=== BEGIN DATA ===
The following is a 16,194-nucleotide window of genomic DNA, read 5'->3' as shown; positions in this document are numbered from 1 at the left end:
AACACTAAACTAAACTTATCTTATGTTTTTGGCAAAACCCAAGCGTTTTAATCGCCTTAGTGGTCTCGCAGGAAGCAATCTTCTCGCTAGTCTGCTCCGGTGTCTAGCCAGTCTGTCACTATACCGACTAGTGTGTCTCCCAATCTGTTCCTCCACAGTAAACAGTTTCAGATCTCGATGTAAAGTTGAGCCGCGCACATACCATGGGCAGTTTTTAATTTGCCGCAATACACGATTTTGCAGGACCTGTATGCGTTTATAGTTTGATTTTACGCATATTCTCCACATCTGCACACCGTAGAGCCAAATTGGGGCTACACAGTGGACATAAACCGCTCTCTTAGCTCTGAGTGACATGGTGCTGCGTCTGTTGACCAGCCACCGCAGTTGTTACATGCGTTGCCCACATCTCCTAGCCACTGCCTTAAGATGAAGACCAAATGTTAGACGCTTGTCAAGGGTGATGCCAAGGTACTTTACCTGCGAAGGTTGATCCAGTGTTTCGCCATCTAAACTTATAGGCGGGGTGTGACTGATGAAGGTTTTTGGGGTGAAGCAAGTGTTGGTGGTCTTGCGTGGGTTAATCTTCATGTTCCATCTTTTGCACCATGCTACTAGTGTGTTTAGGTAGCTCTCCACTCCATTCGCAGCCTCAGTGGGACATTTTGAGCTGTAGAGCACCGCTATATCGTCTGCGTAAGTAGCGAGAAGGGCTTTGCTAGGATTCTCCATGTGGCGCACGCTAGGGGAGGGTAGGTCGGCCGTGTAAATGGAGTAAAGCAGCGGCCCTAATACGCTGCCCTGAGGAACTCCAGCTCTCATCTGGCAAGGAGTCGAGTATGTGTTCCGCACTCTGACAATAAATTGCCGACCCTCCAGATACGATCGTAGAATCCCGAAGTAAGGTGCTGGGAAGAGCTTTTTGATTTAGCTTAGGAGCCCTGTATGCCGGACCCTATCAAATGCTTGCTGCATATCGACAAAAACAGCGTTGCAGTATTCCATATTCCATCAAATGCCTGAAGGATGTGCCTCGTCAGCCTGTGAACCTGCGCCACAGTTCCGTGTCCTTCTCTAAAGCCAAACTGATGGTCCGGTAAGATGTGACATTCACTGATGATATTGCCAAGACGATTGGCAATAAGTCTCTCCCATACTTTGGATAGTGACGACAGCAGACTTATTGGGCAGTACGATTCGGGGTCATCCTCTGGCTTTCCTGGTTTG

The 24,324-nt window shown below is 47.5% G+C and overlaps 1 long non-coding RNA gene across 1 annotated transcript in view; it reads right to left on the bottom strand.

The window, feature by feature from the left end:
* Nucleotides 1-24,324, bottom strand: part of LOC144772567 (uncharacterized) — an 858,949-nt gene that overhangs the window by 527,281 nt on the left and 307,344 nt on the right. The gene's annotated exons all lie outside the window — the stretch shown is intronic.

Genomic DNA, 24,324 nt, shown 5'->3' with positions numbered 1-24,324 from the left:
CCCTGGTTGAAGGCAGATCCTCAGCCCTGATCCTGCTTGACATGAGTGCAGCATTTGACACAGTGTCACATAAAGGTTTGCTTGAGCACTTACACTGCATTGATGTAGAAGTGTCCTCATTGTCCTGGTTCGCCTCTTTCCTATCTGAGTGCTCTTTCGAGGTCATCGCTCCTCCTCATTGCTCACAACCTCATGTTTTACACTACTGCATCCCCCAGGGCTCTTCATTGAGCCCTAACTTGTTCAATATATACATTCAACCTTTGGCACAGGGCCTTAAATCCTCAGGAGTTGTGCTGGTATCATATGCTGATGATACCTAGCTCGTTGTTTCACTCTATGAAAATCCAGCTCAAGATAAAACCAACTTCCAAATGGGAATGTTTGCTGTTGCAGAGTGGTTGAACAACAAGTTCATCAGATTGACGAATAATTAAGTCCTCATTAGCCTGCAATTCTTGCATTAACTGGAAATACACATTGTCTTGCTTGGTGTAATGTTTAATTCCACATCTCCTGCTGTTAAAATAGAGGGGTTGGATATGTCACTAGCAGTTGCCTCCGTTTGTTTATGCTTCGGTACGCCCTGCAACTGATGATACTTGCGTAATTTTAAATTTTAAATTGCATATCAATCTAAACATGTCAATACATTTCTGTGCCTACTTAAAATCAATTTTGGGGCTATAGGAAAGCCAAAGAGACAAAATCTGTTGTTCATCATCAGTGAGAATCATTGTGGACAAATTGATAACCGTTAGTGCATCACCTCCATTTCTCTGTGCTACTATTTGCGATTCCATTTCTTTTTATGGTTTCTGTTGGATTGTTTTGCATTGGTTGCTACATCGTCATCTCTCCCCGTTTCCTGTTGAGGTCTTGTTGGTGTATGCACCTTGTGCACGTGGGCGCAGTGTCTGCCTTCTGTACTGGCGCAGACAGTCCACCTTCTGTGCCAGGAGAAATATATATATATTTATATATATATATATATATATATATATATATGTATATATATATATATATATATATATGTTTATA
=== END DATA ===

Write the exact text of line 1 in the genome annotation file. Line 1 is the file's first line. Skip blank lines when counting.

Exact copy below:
The following is a 16,194-nucleotide window of genomic DNA, read 5'->3' as shown; positions in this document are numbered from 1 at the left end: